Two recent incidents involving assaults on Maryland nursing home residents have led to indictments for abuse and assault. The incidents occurred in different facilities in nearby towns, but both involve nursing home employees allegedly assaulting vulnerable residents. The cases demonstrate the importance of vigilantly protecting the rights of nursing home residents who may find themselves helpless against the unscrupulous or criminal behavior of a few employees who might take advantage of that helplessness.
In the first case, a caregiver at a nursing home in Lutherville, Maryland is accused of stealing $80 from a blind 94 year-old resident, as reported by the Lutherville-Timonium Patch. According to court documents, the employee entered the resident’s room by pretending to be a different employee who had come to turn on the air-conditioning unit. She asked the resident, who in addition to being blind needs a hearing aid, to borrow money. The man told her no, at which point she allegedly tried to take his wallet from his pocket. She threw him out of his bed and onto the ground when he resisted her. When the man screamed for help, another employee intervened.
The employee denied allegations of theft and assault to police investigators that day. The next day, however, she turned herself in to the police. She has been charged with robbery, theft, and second-degree assault. She has also lost her job at the nursing home. The nursing director told the newspaper that if she is convicted, the Maryland Board of Nursing could take steps to keep her from ever working in a nursing home again. The robbery charge is a felony, assault in the second degree and theft of less than $1,000 are misdemeanors. She faces up to 15 years imprisonment for the robbery charge alone.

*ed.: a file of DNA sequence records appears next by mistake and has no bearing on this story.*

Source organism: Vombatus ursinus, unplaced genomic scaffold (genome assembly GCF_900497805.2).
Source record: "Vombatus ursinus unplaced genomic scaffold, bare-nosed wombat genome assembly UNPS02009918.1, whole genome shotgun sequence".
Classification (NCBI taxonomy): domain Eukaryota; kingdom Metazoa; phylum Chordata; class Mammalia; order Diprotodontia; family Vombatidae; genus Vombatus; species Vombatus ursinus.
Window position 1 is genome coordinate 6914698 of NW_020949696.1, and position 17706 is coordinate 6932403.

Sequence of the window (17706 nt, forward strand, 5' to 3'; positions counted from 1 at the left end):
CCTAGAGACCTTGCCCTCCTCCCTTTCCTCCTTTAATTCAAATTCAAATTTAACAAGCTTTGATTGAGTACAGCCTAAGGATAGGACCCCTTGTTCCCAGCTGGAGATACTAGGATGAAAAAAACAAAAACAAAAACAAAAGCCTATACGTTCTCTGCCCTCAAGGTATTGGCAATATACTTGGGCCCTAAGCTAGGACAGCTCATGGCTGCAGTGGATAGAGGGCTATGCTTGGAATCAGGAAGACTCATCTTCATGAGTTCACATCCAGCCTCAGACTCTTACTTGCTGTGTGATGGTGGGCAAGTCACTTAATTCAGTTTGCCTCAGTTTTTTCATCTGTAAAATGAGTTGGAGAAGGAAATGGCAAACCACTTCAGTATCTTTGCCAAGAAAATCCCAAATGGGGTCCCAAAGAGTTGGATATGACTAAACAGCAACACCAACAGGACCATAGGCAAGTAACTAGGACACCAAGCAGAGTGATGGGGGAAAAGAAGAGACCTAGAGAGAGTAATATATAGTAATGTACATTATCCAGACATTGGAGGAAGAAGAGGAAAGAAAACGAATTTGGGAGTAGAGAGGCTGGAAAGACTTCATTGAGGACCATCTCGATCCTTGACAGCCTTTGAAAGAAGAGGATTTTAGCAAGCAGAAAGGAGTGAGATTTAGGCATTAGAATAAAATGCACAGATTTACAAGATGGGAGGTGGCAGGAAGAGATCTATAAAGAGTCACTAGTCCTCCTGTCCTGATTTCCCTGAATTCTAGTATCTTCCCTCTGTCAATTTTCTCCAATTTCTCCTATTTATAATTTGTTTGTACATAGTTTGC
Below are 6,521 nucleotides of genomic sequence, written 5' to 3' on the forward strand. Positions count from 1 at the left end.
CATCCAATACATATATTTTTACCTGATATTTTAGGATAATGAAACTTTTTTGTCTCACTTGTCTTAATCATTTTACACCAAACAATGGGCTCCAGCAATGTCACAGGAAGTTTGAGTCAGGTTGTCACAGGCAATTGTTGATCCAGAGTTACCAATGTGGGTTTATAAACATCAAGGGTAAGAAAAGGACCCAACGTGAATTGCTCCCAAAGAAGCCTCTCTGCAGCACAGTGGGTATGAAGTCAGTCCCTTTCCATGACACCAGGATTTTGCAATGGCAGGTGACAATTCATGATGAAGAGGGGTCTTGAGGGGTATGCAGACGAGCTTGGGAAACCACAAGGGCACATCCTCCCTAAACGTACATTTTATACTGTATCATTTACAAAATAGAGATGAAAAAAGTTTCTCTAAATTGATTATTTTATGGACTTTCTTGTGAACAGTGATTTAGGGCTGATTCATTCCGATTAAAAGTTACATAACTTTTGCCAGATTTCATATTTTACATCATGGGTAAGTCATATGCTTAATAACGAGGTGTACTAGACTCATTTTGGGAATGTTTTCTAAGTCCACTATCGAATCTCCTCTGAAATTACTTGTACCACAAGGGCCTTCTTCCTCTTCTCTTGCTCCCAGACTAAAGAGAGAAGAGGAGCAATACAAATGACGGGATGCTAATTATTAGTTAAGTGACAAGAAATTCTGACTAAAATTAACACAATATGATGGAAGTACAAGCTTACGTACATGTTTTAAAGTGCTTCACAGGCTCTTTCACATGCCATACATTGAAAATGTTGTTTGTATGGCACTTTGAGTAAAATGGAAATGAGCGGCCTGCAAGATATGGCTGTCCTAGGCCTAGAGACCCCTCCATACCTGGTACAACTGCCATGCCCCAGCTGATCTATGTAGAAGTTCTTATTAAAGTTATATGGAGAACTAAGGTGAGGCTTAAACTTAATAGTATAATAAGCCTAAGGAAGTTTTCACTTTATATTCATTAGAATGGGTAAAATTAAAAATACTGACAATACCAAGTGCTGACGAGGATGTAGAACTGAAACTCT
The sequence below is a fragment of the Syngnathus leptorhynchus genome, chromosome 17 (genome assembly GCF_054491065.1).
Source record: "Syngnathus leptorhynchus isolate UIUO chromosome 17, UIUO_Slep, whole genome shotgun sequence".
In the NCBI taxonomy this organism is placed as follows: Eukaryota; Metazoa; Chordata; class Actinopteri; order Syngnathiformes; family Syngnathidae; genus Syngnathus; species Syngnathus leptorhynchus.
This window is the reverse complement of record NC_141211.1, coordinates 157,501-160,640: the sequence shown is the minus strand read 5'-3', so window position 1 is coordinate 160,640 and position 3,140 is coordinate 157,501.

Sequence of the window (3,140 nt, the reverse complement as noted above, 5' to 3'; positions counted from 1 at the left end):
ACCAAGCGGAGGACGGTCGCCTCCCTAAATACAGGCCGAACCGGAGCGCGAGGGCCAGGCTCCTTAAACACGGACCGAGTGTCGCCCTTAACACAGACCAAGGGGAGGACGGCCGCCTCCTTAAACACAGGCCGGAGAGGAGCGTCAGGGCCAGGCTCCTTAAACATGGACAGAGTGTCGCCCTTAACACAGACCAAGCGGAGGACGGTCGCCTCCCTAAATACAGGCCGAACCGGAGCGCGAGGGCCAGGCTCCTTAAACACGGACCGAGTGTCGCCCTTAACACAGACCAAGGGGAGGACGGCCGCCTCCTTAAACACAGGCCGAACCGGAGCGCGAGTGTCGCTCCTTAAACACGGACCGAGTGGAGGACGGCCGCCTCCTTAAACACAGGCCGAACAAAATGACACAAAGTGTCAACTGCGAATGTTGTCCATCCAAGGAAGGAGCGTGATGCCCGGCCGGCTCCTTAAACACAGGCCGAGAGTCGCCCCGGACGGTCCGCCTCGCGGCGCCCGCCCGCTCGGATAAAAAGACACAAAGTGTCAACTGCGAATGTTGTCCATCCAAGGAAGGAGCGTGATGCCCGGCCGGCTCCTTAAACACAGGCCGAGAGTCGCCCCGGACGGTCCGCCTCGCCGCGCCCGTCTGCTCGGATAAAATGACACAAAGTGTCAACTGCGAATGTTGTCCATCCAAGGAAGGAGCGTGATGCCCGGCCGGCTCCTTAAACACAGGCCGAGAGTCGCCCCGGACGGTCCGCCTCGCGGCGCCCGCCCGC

The second case involves a nursing home in Timonium, Maryland. A geriatric nursing assistant has been charged with abuse of a vulnerable adult in the second degree, neglect of a vulnerable adult in the second degree, and assault in the second degree. Each charge is a misdemeanor under Maryland law. An investigation by the Medicaid Fraud Control Unit, part of the Maryland Attorney General’s office, and the Maryland State Police originated from a referral from the Baltimore County Police Department. The alleged assault occurred in October 2010. Fewer details are available on this case, since it has only recently been filed. The employee is alleged to have assaulted an 84 year-old resident of the nursing home. Each of her charges are misdemeanors, and she faces up to 10 years in prison.
The Maryland Board of Nursing and other state agencies, along with the criminal justice system, can pursue wrongdoers by prosecuting them and suspending or revoking their licenses, but nursing home residents injured by their actions also need to have their damages compensated. The law allows civil claims against both the perpetrators of abuse and, under certain circumstances, their employers, to recover the cost of medical care for injuries and other damages.
The Maryland nursing home lawyers at Lebowitz and Mzhen help obtain compensation for people injured due to abuse by nursing home staff. Contact the firm today for a free and confidential consultation.
Maryland Board of Nursing home page
Maryland State Board of Examiners of Nursing Home Administrators home page
More Blog Posts:
Former Schoolteacher Sues Nursing Home For Elder Abuse, Maryland Nursing Home Lawyer Blog, August 30, 2011
Florida Nursing Homes Investigated for Severe Abuse and Negligence, Maryland Nursing Home Lawyer Blog, June 3, 2011
Nursing Home Aide Receives Prison Sentence for Sexual Abuse, Maryland Nursing Home Lawyer Blog, May 31, 2011